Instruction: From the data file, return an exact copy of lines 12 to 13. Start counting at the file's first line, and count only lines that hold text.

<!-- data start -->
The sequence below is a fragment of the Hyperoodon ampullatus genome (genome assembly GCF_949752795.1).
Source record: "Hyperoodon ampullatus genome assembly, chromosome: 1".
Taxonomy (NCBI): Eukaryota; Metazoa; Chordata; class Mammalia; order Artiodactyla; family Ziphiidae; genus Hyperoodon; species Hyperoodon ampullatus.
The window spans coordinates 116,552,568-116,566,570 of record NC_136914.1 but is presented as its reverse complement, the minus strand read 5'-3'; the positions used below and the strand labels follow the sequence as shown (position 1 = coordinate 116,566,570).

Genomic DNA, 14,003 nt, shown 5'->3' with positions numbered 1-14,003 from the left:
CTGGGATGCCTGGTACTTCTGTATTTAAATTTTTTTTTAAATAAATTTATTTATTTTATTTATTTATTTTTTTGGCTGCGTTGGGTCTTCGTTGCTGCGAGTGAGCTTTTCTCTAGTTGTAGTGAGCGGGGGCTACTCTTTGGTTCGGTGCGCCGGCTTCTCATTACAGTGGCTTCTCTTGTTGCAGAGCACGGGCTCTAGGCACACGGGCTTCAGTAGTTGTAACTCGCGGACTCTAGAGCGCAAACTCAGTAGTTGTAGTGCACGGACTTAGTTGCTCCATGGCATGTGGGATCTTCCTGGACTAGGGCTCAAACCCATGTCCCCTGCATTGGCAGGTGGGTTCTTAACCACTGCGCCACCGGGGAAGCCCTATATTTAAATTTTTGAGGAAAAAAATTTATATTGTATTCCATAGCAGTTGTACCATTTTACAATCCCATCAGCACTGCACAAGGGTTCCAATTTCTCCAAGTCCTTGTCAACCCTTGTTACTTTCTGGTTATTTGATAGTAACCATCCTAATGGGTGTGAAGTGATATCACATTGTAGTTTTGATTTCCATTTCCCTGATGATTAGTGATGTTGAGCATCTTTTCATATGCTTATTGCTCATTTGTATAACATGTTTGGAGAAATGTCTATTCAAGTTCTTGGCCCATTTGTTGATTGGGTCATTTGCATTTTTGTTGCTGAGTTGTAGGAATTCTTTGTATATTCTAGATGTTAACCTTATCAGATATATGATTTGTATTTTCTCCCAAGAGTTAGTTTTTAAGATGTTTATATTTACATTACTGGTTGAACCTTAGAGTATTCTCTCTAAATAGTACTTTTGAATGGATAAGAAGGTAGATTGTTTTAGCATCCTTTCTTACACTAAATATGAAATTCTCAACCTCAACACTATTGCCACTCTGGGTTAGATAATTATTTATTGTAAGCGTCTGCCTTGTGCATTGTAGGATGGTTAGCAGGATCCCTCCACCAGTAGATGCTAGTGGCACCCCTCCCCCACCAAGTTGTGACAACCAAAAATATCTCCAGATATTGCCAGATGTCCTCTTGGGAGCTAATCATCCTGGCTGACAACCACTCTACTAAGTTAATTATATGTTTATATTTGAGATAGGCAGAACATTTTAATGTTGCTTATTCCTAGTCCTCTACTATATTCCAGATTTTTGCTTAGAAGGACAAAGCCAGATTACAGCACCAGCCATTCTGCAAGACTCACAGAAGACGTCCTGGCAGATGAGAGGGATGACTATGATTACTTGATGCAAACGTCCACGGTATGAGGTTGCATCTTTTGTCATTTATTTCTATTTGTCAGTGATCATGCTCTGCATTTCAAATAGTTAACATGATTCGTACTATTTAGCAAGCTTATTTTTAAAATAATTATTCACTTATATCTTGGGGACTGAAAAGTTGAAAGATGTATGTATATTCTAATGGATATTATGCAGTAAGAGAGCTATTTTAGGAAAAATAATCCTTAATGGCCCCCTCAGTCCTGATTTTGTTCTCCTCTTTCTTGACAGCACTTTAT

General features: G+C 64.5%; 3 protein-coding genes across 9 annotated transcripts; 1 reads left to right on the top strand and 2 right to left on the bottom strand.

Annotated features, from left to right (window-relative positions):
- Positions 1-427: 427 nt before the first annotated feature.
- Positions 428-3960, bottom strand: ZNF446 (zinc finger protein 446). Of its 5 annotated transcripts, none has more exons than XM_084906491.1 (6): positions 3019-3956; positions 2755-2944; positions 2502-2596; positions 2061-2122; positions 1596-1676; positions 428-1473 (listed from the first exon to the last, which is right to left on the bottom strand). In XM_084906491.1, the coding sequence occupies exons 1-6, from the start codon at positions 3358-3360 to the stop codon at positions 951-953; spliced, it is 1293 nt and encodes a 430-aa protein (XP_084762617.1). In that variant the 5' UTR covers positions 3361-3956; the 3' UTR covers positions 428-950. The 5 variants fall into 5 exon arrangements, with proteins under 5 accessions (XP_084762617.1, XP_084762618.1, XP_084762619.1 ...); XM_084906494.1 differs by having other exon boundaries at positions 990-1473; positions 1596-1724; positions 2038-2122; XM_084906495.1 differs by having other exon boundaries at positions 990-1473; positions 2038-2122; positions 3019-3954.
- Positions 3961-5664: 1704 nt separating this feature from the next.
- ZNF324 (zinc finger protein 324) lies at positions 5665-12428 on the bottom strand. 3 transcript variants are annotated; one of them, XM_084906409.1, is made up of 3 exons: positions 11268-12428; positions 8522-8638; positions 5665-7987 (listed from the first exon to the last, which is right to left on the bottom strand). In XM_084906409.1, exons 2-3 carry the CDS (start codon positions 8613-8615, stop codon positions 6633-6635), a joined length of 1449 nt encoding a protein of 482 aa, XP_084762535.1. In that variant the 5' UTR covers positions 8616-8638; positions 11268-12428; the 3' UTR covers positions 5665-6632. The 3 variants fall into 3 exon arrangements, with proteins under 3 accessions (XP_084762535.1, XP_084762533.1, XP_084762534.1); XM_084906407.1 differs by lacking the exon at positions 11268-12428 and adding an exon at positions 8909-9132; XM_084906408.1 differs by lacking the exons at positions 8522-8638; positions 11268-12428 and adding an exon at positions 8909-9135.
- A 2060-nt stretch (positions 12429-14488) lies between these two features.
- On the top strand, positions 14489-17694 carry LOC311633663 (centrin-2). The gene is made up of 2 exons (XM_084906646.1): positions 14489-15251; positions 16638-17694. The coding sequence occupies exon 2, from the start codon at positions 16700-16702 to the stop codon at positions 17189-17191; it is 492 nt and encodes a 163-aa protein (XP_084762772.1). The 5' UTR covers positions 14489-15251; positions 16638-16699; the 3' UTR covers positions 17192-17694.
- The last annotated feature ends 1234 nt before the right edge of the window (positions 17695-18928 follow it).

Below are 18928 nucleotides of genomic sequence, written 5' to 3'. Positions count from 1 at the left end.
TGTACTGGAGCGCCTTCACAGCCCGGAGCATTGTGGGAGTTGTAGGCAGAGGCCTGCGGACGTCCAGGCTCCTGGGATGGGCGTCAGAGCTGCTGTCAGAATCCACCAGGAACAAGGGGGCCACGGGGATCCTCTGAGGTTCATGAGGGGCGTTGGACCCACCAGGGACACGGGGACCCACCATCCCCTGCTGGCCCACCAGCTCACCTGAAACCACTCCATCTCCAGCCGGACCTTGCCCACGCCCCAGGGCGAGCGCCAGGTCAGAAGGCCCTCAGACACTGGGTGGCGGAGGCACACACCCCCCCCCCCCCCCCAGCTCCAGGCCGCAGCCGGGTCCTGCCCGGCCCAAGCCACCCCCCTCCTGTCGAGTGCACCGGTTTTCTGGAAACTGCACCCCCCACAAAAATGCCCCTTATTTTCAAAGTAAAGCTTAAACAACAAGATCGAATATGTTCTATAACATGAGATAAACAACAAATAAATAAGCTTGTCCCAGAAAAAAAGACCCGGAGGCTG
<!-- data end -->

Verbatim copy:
- ZNF324 (zinc finger protein 324) lies at positions 5665-12428 on the bottom strand. 3 transcript variants are annotated; one of them, XM_084906409.1, is made up of 3 exons: positions 11268-12428; positions 8522-8638; positions 5665-7987 (listed from the first exon to the last, which is right to left on the bottom strand). In XM_084906409.1, exons 2-3 carry the CDS (start codon positions 8613-8615, stop codon positions 6633-6635), a joined length of 1449 nt encoding a protein of 482 aa, XP_084762535.1. In that variant the 5' UTR covers positions 8616-8638; positions 11268-12428; the 3' UTR covers positions 5665-6632. The 3 variants fall into 3 exon arrangements, with proteins under 3 accessions (XP_084762535.1, XP_084762533.1, XP_084762534.1); XM_084906407.1 differs by lacking the exon at positions 11268-12428 and adding an exon at positions 8909-9132; XM_084906408.1 differs by lacking the exons at positions 8522-8638; positions 11268-12428 and adding an exon at positions 8909-9135.
- A 2060-nt stretch (positions 12429-14488) lies between these two features.